Is Alan Johnson playing a cute game?

Is Alan Johnson's proposals for electoral reform a cunning attempt at trying to de-rail a Tory majority at the next election - should they win under David Cameron? Does anyone remember Blair's pre-1997 response with former Lib Dem leader Paddy Ashdown on PR (Proportional Representation)I seem to remember it was ditched? According to Johnson, who has been touted as a future Labour leader-in-waiting, he said in the Times newspaper yesterday he wants a radical alternative to the first past the post system. Labour and socialists only talk of electoral reform when they know deep down they are heading for a drubbing at an election. This could be cute for Labour in more ways than one. Had the expenses system not come to light, talk of electoral reform would not have been quite so high on the agenda? Again, Johnson is also in my opinion stamping out his authority as someone prepared to be radical. Gordon should be worried, as Johnson is a rising star of the socialist movement... But Labour's Tom Harris denies it is a ploy, and writes on his blog, on electoral reform: "The reason Labour was in government for so little of the last century compared to the Conservatives was not because of the electoral system. It was because we kept losing elections. People didn't vote for us. And what kind of warped logic concludes that if you can't win elections then you should change the system to suit you? Apart from the LibDems' logic, I mean …" The Electoral Reform Society said Johnson's idea was "a breath of fresh air". Johnson has denied he was posturing for the leadership. He said that electoral reform could be put to the people the same day as a national vote on who wins power to govern. Labour's 1997 manifesto promise led to the establishment in 1998 of the Independent Commission on the Voting System, commonly known as the Jenkins Commission. The Commission was asked to recommend a voting system that fulfilled (or best fulfilled) four criteria:  • The maintenance of a geographical link between MP and constituency  • The need for stable government  • The desire for broad proportionality  • An extension of voter choice Dr Ken Ritchie, Chief Executive of the Electoral Reform Society said:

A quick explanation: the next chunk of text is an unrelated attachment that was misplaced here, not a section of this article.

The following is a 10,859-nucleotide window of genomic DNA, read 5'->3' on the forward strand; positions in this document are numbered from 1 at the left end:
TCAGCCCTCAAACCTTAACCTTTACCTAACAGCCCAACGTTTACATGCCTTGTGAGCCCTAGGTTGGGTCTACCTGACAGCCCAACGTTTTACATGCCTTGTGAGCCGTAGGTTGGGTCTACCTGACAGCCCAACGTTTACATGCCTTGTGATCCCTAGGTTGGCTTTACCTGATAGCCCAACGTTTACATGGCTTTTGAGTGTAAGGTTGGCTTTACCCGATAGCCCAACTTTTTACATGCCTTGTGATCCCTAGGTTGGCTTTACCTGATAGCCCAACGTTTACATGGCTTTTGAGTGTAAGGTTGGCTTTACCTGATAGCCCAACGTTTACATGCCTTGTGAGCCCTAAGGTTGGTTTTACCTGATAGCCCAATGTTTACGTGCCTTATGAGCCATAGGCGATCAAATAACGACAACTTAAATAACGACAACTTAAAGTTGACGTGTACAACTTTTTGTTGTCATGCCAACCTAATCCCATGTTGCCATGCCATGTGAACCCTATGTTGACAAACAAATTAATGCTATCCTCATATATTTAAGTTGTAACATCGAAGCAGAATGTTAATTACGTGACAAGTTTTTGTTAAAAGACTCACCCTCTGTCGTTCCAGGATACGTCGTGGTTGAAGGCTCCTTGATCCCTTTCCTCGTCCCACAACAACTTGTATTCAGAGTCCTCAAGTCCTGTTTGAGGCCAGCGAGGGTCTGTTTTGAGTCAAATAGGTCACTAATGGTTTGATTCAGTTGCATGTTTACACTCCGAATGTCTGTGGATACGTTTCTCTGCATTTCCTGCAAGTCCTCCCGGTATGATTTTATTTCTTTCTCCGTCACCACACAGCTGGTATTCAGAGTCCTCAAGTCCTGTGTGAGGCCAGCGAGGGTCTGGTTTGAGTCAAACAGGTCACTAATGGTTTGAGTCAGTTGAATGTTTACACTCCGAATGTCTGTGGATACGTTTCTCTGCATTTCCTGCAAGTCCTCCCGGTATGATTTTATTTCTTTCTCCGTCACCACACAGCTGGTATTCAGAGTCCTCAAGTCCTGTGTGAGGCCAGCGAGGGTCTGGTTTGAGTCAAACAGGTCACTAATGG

"New Politics is now a battered term. Tony didn't deliver, Gordon hasn't, and David won't. The New Politics requires fundamental change, change that senior politicians have, to date, been unprepared to make."
Listen to Johnson below: Video is of Johnson answering questions on a range of subjects. It looks like Labour anticipate CHANGE is coming and want to get their reforms in first so that the Tories have a much lower majority once in power. You cannot help but be cynical with politicians, can you?